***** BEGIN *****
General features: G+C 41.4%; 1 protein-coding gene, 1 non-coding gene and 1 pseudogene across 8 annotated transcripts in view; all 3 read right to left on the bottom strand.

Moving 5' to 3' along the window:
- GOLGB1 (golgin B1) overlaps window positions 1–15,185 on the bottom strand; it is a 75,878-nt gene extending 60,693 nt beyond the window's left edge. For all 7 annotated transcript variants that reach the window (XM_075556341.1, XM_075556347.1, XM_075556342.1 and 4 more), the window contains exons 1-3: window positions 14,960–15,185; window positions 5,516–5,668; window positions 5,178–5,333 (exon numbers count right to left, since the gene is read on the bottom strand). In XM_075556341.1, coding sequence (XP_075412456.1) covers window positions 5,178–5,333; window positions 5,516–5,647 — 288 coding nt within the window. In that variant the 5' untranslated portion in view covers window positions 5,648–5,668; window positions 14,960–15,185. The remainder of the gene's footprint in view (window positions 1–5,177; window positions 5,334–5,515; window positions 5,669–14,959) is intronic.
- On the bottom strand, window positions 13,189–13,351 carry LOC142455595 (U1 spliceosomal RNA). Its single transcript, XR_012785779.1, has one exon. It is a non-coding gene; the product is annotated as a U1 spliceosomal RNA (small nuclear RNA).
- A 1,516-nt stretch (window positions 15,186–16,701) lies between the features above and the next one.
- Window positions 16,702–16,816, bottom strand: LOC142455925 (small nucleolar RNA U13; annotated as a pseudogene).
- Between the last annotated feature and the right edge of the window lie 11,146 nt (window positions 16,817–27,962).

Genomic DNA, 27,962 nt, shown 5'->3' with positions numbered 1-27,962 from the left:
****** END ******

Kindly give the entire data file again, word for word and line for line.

General features: G+C 41.4%; 1 protein-coding gene, 1 non-coding gene and 1 pseudogene across 8 annotated transcripts in view; all 3 read right to left on the bottom strand.

Moving 5' to 3' along the window:
- GOLGB1 (golgin B1) overlaps window positions 1–15,185 on the bottom strand; it is a 75,878-nt gene extending 60,693 nt beyond the window's left edge. For all 7 annotated transcript variants that reach the window (XM_075556341.1, XM_075556347.1, XM_075556342.1 and 4 more), the window contains exons 1-3: window positions 14,960–15,185; window positions 5,516–5,668; window positions 5,178–5,333 (exon numbers count right to left, since the gene is read on the bottom strand). In XM_075556341.1, coding sequence (XP_075412456.1) covers window positions 5,178–5,333; window positions 5,516–5,647 — 288 coding nt within the window. In that variant the 5' untranslated portion in view covers window positions 5,648–5,668; window positions 14,960–15,185. The remainder of the gene's footprint in view (window positions 1–5,177; window positions 5,334–5,515; window positions 5,669–14,959) is intronic.
- On the bottom strand, window positions 13,189–13,351 carry LOC142455595 (U1 spliceosomal RNA). Its single transcript, XR_012785779.1, has one exon. It is a non-coding gene; the product is annotated as a U1 spliceosomal RNA (small nuclear RNA).
- A 1,516-nt stretch (window positions 15,186–16,701) lies between the features above and the next one.
- Window positions 16,702–16,816, bottom strand: LOC142455925 (small nucleolar RNA U13; annotated as a pseudogene).
- Between the last annotated feature and the right edge of the window lie 11,146 nt (window positions 16,817–27,962).

Genomic DNA, 27,962 nt, shown 5'->3' with positions numbered 1-27,962 from the left: